Presiding judge musing [guest post]

This is a guest post by David Goodwin.

The late Judge Van Antwerpen served on the Third Circuit from 2004 through 2016. He was 62 when elevated, and had been on the Eastern District of Pennsylvania since 1987. Confirmed in May 2004, he took senior status in October 2006, a little under a year and a half later⁠. His was certainly among the shortest active-status tenures on the Third Circuit, and perhaps among the broader Courts of Appeal as a general matter.

Which made me curious about something: had Judge Van Antwerpen ever presided over a panel?

In the Third Circuit (as is the case more generally), when the Chief Judge isn’t present, the presiding judge is the active judge having the most seniority, and there is always at least one active judge per panel (IOP 3.1 & 3.2). During Judge Van Antwerpen’s entire active-status tenure, he was senior to exactly one other judge: Judge Chagares, confirmed April 2006 (Judge Jordan arrived in December 2006, a little too late). April 2006 is cutting it quite close for panel composition, so it would be more likely that Judge Van Antwerpen presided over a panel consisting of himself and two senior judges, or one senior judge and one by-designation judge.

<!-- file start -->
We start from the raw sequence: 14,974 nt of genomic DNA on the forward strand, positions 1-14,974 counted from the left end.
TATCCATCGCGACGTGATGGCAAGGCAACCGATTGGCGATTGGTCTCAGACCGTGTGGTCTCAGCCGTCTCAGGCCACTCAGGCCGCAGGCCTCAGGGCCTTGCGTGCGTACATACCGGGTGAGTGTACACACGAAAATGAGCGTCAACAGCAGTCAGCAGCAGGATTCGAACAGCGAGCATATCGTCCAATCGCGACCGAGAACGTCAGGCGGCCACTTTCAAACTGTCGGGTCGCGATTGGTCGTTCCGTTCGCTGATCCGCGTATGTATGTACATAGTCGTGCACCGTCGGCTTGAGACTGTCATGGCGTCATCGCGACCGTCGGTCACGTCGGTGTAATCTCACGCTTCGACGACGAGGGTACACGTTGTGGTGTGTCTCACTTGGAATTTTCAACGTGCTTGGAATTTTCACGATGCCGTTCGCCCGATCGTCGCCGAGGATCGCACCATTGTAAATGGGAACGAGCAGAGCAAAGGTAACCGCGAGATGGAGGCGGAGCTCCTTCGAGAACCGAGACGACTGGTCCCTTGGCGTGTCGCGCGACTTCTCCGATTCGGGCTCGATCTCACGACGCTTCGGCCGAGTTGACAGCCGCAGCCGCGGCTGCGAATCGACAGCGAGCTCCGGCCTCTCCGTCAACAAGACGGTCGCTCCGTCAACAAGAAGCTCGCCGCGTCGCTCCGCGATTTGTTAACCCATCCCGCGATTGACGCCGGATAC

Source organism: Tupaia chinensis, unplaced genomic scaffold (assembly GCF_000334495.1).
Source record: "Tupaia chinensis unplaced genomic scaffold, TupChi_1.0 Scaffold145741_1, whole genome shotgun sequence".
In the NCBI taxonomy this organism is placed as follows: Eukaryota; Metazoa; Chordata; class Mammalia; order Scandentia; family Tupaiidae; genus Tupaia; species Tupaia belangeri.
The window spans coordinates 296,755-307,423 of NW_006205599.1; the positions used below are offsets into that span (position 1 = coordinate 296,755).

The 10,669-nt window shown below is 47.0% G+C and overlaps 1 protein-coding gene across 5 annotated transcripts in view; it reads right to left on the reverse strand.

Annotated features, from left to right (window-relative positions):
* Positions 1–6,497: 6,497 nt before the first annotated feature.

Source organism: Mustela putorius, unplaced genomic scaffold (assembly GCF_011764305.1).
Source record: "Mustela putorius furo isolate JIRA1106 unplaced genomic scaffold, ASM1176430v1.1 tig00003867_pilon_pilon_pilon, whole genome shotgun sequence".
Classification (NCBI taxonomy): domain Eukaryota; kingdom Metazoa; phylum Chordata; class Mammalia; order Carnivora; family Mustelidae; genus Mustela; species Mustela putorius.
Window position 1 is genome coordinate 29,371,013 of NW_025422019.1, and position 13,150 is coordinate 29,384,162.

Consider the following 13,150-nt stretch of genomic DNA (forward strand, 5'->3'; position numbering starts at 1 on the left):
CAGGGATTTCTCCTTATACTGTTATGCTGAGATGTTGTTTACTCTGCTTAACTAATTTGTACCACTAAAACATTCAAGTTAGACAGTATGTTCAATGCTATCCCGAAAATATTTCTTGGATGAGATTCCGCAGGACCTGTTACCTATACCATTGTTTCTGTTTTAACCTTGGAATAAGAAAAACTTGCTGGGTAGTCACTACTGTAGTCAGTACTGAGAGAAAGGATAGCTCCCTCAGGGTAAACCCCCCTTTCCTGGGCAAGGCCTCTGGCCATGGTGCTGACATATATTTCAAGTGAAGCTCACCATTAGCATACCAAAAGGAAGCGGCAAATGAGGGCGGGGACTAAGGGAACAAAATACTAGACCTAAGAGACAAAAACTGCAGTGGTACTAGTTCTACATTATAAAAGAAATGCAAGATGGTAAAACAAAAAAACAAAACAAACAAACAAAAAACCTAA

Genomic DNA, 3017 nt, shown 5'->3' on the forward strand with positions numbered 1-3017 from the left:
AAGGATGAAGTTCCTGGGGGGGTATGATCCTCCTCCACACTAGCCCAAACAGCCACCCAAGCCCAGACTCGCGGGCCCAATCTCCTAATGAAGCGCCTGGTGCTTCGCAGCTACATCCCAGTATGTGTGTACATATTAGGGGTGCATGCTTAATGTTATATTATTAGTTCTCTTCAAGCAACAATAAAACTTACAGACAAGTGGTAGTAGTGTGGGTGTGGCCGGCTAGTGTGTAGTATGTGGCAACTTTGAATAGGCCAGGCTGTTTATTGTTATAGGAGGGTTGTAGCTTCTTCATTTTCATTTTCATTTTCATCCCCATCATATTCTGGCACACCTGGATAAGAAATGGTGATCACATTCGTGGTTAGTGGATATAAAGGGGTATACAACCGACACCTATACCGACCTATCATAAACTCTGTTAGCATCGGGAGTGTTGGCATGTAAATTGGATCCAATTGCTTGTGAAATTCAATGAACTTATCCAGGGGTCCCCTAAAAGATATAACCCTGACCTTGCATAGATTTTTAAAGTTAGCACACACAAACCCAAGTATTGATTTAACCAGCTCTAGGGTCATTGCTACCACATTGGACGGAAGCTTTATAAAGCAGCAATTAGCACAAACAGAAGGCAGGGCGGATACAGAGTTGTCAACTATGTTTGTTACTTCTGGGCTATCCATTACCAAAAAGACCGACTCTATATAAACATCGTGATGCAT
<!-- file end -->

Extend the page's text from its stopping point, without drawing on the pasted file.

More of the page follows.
A quick-and-dirty Westlaw search returned 19 opinions where Judge Van Antwerpen was listed first. Except that many of those were either motions panels or pro se merits panels. For instance, he’s first on Eisenstein v. Ebsworth, 148 F. App’x 75 (3d Cir. 2005), with Judge Greenberg and Judge Nygaard, but that panel never actually heard arguments. Ditto with a few non-pro-se cases that were decided on submission (In re Strategic Techs., Inc., 142 F. App’x 562 (3d Cir. 2005)).

My quick search produced only one argued case with Judge Van Antwerpen presiding: United States v. Acorn Tech. Fund, L.P., 429 F.3d 438 (3d Cir. 2005), with Judge Aldisert and Judge Cowen, was argued October 18, 2005. But hey, one is more than none.

So the short answer is: yes, 1.5 years is enough time to end up presiding over an actual, can-hear-oral-argument panel. But just barely.